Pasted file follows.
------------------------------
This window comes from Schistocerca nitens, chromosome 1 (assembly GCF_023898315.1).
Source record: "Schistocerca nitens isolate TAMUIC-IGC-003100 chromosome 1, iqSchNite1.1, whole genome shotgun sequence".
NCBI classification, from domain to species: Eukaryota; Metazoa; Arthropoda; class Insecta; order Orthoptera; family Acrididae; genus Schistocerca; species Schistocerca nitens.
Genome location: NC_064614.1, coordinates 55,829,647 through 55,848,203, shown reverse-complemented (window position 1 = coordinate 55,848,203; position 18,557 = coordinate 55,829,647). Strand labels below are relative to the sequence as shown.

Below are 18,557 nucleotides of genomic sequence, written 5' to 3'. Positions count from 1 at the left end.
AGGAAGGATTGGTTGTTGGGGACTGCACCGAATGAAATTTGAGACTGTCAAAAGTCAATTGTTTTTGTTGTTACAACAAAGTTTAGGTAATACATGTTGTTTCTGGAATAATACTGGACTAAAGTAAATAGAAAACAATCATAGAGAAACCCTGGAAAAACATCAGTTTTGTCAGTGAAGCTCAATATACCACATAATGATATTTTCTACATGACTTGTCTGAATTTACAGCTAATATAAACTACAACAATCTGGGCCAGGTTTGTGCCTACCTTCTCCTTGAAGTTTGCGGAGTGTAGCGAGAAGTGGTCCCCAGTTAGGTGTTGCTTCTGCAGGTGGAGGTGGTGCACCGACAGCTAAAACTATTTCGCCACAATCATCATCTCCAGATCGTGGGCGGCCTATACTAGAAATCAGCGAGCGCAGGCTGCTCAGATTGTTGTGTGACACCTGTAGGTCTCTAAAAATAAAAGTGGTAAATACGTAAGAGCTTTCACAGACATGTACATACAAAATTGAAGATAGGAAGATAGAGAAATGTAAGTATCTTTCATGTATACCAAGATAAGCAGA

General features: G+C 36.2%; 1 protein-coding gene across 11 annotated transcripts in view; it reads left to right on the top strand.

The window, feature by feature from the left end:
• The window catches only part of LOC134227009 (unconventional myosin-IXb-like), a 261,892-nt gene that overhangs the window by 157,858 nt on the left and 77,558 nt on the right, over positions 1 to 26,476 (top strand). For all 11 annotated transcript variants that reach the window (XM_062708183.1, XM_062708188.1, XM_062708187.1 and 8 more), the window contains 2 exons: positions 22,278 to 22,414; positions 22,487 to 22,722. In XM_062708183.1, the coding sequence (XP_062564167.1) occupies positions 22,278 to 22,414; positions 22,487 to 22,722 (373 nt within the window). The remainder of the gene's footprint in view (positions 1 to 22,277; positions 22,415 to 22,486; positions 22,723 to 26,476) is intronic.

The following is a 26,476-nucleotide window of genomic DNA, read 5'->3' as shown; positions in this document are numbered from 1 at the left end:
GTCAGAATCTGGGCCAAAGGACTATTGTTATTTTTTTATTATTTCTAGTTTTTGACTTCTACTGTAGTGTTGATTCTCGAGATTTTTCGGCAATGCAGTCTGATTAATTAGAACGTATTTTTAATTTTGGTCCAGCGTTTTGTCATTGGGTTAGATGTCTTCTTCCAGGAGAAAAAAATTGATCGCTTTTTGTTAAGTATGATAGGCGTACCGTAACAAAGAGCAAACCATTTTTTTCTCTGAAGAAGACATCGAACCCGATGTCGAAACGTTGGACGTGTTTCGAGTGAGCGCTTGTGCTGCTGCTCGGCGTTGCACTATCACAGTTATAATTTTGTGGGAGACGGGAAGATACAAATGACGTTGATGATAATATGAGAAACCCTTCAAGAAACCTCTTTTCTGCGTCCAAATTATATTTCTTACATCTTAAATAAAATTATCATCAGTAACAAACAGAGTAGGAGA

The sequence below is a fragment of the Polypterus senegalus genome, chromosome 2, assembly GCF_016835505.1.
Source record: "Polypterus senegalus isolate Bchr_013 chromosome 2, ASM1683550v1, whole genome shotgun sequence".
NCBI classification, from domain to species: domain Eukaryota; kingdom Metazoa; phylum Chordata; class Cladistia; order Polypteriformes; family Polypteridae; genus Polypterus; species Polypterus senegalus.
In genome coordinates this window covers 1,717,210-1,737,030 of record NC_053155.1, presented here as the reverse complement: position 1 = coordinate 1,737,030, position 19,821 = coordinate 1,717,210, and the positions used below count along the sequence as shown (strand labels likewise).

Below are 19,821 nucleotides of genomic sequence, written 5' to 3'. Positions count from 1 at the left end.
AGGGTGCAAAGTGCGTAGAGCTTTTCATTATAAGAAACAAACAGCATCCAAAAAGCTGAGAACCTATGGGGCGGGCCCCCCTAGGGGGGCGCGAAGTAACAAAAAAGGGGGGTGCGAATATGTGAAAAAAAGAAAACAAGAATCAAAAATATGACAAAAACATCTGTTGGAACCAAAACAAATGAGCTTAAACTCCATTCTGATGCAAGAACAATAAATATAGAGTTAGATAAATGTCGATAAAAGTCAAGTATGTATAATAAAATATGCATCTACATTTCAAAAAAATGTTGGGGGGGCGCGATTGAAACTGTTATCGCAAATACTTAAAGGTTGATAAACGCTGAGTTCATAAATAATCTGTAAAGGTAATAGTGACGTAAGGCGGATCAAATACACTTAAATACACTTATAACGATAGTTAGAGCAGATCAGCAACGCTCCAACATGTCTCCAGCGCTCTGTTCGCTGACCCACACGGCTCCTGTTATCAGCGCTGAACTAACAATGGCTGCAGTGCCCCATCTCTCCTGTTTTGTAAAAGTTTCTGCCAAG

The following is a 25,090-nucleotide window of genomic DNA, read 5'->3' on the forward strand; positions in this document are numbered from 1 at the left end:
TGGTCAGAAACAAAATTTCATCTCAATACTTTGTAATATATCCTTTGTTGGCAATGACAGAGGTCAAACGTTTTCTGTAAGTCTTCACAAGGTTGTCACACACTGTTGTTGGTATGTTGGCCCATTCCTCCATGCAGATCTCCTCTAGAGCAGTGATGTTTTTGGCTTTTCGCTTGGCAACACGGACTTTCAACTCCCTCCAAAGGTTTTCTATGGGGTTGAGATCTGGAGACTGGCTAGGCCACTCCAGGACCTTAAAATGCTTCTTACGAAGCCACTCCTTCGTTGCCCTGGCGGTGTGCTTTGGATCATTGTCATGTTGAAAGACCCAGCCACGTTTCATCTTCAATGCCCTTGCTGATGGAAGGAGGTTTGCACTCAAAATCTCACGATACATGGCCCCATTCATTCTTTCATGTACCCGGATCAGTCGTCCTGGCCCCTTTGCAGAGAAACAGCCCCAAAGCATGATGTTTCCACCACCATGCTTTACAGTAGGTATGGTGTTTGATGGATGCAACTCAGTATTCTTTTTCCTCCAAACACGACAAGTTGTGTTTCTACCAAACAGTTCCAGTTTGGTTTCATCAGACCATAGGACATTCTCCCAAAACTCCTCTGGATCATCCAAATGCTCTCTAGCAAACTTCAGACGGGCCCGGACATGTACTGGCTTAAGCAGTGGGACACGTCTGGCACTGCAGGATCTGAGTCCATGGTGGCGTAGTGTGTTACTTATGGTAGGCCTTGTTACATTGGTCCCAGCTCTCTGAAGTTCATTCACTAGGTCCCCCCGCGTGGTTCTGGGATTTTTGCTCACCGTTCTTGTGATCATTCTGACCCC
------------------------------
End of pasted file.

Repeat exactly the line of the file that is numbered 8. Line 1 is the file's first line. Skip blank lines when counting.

The window, feature by feature from the left end: